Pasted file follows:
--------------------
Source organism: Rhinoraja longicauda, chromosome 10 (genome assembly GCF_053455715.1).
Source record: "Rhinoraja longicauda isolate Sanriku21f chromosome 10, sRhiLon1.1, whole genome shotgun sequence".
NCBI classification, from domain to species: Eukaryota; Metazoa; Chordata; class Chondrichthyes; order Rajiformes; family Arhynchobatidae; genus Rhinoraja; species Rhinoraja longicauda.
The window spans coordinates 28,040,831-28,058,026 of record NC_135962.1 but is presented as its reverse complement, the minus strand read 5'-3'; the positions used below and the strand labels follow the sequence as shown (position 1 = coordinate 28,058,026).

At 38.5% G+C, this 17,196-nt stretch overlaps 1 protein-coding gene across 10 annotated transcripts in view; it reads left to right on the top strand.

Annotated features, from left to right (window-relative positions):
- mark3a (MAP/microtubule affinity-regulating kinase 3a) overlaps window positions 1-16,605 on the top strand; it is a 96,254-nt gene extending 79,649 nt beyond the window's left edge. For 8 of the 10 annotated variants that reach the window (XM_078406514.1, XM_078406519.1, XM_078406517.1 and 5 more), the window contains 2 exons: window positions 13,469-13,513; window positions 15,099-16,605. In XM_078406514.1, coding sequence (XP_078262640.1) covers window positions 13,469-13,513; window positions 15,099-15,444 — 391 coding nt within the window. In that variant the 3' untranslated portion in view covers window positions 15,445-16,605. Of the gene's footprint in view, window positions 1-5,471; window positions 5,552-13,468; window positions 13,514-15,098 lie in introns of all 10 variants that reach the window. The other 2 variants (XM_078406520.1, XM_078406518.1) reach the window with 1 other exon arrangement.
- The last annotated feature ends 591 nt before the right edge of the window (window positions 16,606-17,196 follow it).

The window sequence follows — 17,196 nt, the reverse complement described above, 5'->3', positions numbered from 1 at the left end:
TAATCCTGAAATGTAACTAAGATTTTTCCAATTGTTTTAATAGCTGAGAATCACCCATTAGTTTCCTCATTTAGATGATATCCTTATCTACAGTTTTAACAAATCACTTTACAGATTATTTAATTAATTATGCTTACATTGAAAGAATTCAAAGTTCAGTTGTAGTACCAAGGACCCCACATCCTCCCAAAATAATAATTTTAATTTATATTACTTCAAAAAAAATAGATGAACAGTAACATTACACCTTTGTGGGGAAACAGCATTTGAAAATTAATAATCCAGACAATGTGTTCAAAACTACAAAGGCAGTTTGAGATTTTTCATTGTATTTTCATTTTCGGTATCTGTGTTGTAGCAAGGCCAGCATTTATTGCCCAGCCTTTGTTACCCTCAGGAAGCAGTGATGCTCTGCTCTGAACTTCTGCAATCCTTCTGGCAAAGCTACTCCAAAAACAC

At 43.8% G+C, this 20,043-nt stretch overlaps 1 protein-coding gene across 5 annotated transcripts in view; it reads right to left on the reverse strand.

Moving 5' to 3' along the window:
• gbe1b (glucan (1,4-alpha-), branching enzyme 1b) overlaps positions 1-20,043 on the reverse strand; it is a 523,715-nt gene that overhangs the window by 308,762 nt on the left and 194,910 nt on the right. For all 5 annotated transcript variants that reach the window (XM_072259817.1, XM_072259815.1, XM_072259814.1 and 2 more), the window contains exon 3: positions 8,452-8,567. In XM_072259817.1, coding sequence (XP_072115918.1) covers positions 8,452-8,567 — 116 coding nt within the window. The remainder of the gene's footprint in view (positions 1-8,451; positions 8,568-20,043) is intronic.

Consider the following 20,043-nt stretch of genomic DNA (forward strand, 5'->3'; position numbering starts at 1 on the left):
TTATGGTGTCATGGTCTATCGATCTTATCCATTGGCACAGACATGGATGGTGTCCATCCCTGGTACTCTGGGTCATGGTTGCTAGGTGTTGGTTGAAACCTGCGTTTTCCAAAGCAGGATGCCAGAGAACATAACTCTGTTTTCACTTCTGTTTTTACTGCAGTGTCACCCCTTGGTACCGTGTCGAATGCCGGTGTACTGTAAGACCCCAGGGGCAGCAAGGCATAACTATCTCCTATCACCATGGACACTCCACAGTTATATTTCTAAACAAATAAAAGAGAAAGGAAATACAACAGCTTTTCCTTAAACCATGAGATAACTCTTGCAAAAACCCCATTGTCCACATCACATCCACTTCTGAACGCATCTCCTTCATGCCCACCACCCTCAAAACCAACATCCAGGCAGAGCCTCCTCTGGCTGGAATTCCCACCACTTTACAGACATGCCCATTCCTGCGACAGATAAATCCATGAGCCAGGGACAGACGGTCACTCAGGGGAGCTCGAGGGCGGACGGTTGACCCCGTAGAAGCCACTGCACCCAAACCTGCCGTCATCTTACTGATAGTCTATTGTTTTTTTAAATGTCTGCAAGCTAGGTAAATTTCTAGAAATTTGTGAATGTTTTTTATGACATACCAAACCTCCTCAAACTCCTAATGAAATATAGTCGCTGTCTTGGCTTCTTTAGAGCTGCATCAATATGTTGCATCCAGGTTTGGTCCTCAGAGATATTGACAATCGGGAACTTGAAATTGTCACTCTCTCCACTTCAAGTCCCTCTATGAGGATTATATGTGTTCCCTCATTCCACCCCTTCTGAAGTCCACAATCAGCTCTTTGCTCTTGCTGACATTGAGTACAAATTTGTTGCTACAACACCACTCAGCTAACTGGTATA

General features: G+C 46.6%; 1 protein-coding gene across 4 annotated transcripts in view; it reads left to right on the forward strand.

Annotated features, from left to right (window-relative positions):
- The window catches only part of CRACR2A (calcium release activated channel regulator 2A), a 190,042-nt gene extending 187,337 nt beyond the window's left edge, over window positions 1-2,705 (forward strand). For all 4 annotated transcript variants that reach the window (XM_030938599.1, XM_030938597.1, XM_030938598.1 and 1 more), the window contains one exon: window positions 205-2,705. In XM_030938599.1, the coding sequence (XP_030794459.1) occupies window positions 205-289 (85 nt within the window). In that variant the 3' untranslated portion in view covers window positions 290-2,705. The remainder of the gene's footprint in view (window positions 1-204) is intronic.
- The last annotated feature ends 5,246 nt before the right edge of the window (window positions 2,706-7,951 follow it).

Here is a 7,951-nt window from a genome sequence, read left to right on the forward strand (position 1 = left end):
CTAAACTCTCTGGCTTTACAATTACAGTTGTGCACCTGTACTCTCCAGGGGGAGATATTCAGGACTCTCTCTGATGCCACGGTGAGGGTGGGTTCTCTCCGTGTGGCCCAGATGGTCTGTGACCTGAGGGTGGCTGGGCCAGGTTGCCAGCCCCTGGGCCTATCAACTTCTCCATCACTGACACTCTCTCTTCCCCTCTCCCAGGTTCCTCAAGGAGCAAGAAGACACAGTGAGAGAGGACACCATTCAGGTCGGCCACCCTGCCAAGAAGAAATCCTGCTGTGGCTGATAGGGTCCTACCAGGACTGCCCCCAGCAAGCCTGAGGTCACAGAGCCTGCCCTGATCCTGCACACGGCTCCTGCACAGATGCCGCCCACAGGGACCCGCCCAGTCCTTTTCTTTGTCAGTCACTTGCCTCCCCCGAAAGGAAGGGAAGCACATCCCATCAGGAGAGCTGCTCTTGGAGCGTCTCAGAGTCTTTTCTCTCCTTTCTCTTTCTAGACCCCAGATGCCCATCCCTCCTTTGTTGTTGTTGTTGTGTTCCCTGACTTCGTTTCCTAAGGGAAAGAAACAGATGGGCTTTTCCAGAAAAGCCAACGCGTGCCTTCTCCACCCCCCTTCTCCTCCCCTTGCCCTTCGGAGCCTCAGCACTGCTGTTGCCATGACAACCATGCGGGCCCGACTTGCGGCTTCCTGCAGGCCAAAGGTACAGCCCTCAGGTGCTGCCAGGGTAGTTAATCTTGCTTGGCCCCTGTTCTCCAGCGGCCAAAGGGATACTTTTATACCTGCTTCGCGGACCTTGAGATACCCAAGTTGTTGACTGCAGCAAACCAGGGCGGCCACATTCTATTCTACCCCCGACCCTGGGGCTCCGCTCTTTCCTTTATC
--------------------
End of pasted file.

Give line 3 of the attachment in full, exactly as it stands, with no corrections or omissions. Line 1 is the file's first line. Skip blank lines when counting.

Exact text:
NCBI classification, from domain to species: Eukaryota; Metazoa; Chordata; class Chondrichthyes; order Rajiformes; family Arhynchobatidae; genus Rhinoraja; species Rhinoraja longicauda.